South sends oil booms to mop up spillage

Oil absorbent booms were dispatched to North Cyprus after a request by the Turkish Cypriots for assistance to deal with an oil spill off the coast of the village of Kalecik.

The equipment was sent North via the Agios Dometios checkpoint, a procedure monitored by UNFICYP and in the presence of members of the Cyprus Chamber of Commerce and Industry and the Turkish Cypriot Commerce who took the initiative to purchase the booms from the South, in an effort to limit the repercussions from the 100 tonnes oil spill on Tuesday after a pipeline from a tanker broke during attempts to supply the AKSA Energy power station.

UNFICYP Spokesman, Rolando Gomez, said the transfer of the oil booms was successfully completed yesterday at 1900 at Ayios Dometios crossing point.

The procedure, he said, lasted only 5 minutes and UNFICYP was there to facilitate the transfer from one truck to the other.

He added that “cooperation and coordination between both sides was excellent. The UN’s role for the moment is not to be involved in the operation to clean up the coast but we are standing by ready to assist”.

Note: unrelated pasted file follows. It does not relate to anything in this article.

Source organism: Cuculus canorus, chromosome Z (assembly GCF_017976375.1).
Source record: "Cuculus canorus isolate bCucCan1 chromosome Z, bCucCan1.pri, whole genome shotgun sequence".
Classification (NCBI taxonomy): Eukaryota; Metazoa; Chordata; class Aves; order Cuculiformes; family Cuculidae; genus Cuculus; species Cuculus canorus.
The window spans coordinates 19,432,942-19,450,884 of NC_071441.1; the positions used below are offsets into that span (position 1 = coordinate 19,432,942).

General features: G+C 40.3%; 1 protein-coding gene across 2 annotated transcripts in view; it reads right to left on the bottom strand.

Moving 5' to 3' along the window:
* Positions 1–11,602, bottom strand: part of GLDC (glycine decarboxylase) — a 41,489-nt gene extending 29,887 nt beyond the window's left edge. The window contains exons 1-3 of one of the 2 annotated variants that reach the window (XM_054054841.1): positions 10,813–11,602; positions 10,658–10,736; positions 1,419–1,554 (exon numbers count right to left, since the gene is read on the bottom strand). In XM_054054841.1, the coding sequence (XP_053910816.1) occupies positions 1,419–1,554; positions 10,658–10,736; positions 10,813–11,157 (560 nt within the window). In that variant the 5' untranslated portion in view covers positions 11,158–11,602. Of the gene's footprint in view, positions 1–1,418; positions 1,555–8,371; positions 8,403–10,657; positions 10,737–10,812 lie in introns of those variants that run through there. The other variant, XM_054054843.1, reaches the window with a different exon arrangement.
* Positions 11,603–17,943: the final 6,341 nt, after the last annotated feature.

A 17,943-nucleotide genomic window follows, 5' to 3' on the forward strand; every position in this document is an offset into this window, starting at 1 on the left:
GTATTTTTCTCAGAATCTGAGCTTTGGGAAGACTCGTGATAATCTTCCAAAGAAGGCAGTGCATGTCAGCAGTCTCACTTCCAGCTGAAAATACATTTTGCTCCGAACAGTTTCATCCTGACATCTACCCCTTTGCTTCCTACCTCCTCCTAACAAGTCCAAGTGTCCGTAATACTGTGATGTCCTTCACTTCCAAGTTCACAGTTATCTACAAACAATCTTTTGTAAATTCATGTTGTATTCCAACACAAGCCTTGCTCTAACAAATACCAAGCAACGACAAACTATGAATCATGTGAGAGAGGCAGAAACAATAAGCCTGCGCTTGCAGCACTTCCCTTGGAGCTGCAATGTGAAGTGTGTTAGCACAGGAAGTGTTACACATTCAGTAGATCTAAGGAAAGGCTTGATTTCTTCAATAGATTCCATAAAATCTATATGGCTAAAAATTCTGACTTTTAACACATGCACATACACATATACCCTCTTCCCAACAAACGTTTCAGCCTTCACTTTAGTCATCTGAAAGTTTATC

According to KEVE Development Manager, Leonidas Pashalides, who is in communication with the Turkish Cypriot Chamber of Commerce which requested assistance to combat the oil spill yesterday, all available equipment was dispatched to the North. He pointed out the significance of dialogue between the two chambers during such serious incidents.

Fisheries Department Director, Loizos Loizides, said that any pollution in the South will be controlled by handling the situation correctly in the North. He also said the South’s government had expressed its intention to assist and his department was ready to implement the political decisions taken at a technical level. Loizides said it will take time for the environment to recover and undoubtedly combating the spill will cause problems to the beach. He also said that he needed satellite pictures to be able to assess the damage, adding for the time being there is no danger the spill will affect the South, noting that sea patrols are underway.

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